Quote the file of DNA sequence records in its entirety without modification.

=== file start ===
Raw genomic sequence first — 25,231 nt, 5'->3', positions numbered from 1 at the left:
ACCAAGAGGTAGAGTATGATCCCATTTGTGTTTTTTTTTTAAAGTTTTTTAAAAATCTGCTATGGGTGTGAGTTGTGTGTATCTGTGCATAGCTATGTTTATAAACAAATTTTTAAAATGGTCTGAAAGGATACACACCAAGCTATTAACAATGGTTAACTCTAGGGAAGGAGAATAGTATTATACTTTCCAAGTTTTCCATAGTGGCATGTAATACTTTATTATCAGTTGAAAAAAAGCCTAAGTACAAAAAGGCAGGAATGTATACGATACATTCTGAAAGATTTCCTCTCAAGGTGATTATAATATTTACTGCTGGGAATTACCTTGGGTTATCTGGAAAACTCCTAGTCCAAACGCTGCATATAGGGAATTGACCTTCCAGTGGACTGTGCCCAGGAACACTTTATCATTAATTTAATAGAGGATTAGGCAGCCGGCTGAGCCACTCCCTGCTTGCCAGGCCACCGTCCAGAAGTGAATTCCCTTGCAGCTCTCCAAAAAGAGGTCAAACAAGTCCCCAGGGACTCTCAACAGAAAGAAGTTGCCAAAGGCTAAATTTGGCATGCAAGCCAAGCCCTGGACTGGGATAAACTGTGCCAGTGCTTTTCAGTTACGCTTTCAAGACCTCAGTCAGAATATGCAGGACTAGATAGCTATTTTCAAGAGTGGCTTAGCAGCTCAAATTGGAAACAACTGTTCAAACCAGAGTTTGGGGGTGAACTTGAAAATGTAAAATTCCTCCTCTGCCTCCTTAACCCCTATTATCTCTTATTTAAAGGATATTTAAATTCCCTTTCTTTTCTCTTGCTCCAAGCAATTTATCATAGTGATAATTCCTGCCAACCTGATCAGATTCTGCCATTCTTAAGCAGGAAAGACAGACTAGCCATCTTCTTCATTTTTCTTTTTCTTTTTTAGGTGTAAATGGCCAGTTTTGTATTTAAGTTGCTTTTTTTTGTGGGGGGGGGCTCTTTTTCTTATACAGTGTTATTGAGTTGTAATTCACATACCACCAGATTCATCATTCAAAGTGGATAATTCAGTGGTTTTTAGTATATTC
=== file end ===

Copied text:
Raw genomic sequence first — 25,231 nt, 5'->3', positions numbered from 1 at the left:
ACCAAGAGGTAGAGTATGATCCCATTTGTGTTTTTTTTTTAAAGTTTTTTAAAAATCTGCTATGGGTGTGAGTTGTGTGTATCTGTGCATAGCTATGTTTATAAACAAATTTTTAAAATGGTCTGAAAGGATACACACCAAGCTATTAACAATGGTTAACTCTAGGGAAGGAGAATAGTATTATACTTTCCAAGTTTTCCATAGTGGCATGTAATACTTTATTATCAGTTGAAAAAAAGCCTAAGTACAAAAAGGCAGGAATGTATACGATACATTCTGAAAGATTTCCTCTCAAGGTGATTATAATATTTACTGCTGGGAATTACCTTGGGTTATCTGGAAAACTCCTAGTCCAAACGCTGCATATAGGGAATTGACCTTCCAGTGGACTGTGCCCAGGAACACTTTATCATTAATTTAATAGAGGATTAGGCAGCCGGCTGAGCCACTCCCTGCTTGCCAGGCCACCGTCCAGAAGTGAATTCCCTTGCAGCTCTCCAAAAAGAGGTCAAACAAGTCCCCAGGGACTCTCAACAGAAAGAAGTTGCCAAAGGCTAAATTTGGCATGCAAGCCAAGCCCTGGACTGGGATAAACTGTGCCAGTGCTTTTCAGTTACGCTTTCAAGACCTCAGTCAGAATATGCAGGACTAGATAGCTATTTTCAAGAGTGGCTTAGCAGCTCAAATTGGAAACAACTGTTCAAACCAGAGTTTGGGGGTGAACTTGAAAATGTAAAATTCCTCCTCTGCCTCCTTAACCCCTATTATCTCTTATTTAAAGGATATTTAAATTCCCTTTCTTTTCTCTTGCTCCAAGCAATTTATCATAGTGATAATTCCTGCCAACCTGATCAGATTCTGCCATTCTTAAGCAGGAAAGACAGACTAGCCATCTTCTTCATTTTTCTTTTTCTTTTTTAGGTGTAAATGGCCAGTTTTGTATTTAAGTTGCTTTTTTTTGTGGGGGGGGGCTCTTTTTCTTATACAGTGTTATTGAGTTGTAATTCACATACCACCAGATTCATCATTCAAAGTGGATAATTCAGTGGTTTTTAGTATATTC